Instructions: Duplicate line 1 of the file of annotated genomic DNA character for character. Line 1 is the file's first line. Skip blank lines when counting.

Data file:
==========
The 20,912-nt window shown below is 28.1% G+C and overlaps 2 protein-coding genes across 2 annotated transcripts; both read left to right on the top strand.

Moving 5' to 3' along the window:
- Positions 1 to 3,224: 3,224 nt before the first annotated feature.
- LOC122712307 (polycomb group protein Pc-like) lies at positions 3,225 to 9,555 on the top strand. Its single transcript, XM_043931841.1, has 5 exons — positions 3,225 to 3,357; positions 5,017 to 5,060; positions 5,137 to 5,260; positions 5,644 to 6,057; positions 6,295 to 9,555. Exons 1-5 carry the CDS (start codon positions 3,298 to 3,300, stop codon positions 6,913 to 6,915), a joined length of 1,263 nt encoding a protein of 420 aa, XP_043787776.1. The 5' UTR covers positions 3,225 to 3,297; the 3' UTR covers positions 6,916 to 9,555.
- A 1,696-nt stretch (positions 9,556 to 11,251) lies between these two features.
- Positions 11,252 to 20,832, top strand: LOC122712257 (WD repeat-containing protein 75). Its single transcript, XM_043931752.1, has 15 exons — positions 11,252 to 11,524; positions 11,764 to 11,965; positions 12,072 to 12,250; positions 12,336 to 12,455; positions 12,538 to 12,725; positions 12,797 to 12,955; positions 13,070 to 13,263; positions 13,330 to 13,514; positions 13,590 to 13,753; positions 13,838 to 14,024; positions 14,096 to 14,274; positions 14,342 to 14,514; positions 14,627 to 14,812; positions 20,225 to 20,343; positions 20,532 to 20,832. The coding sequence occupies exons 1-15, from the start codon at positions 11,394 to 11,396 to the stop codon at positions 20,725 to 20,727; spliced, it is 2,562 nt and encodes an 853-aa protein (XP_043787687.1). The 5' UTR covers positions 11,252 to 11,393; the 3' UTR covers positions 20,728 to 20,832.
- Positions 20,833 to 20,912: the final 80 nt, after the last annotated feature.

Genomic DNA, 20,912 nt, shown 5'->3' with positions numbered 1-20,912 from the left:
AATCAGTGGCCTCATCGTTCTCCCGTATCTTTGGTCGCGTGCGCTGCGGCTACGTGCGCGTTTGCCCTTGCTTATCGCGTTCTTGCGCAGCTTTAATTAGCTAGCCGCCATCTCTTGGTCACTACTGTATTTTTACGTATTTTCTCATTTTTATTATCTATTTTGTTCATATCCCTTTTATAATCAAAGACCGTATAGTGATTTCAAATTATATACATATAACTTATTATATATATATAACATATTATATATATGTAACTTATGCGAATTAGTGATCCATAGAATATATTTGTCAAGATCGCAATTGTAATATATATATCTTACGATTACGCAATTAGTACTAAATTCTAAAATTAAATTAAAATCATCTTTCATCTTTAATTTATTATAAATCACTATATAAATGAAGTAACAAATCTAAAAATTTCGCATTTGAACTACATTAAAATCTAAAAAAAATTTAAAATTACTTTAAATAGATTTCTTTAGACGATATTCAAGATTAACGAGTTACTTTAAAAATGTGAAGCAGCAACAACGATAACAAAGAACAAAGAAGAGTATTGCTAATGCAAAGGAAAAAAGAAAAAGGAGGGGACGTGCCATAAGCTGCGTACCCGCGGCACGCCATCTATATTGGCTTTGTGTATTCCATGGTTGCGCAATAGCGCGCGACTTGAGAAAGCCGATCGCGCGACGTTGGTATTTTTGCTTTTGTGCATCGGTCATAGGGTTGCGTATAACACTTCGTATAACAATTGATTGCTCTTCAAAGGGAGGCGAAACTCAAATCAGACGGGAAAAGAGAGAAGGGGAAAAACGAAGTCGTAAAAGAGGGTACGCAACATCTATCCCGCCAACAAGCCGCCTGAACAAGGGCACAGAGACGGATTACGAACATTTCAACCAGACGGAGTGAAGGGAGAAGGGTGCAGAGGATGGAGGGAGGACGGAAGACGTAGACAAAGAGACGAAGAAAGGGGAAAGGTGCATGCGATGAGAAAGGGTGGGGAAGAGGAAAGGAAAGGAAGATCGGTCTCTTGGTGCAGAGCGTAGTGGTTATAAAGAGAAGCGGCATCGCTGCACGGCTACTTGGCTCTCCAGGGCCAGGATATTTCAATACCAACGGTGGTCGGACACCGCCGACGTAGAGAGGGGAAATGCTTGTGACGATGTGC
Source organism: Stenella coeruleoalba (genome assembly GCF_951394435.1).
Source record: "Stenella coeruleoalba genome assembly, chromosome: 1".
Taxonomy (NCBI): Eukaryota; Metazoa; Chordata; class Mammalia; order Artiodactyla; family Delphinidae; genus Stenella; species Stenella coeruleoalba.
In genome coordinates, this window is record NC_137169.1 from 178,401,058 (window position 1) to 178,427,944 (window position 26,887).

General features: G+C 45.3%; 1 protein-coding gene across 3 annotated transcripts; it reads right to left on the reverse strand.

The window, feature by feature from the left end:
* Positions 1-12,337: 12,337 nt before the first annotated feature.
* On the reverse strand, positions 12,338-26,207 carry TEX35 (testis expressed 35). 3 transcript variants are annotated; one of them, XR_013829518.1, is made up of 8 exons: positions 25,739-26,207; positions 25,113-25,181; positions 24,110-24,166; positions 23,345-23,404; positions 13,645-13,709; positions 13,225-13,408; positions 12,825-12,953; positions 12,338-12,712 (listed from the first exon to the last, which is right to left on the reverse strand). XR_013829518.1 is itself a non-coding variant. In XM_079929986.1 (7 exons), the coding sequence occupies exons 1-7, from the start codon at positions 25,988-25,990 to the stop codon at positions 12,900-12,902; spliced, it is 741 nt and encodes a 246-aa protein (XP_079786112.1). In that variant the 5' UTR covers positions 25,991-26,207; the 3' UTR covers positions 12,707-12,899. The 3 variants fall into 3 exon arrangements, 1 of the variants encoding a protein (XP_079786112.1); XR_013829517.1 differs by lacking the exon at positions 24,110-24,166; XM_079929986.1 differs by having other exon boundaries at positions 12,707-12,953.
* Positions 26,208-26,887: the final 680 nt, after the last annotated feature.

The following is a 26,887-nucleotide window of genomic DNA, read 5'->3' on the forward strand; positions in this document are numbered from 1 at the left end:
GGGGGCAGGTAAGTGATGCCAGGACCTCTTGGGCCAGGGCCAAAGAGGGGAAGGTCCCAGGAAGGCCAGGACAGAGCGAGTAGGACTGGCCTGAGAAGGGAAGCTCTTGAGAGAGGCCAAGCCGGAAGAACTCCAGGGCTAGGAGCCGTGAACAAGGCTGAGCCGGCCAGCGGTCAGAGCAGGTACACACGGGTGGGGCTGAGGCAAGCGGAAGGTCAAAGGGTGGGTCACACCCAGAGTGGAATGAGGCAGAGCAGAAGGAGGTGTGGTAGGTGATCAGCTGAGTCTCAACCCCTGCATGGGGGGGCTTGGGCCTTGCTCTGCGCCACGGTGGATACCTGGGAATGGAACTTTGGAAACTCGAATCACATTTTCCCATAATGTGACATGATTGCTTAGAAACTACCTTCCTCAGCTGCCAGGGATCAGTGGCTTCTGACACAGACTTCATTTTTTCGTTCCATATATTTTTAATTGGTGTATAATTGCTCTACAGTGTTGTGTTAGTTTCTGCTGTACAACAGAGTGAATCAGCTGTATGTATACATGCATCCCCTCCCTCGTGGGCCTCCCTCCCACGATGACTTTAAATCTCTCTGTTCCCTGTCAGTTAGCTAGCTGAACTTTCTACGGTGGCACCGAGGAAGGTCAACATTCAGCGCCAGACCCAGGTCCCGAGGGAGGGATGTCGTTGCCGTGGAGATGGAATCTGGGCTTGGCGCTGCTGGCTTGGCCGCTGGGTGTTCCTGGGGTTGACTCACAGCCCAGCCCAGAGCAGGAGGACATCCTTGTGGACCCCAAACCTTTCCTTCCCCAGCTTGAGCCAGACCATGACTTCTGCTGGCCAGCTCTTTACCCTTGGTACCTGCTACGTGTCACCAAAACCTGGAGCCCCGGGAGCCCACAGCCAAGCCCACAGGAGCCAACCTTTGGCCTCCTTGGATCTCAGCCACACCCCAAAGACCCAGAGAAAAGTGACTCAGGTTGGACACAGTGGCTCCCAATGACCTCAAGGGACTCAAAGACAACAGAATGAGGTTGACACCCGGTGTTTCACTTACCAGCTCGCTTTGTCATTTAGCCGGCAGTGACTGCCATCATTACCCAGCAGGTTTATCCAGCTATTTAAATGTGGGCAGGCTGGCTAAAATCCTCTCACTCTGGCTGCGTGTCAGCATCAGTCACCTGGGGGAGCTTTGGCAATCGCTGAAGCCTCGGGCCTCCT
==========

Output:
The 20,912-nt window shown below is 28.1% G+C and overlaps 2 protein-coding genes across 2 annotated transcripts; both read left to right on the top strand.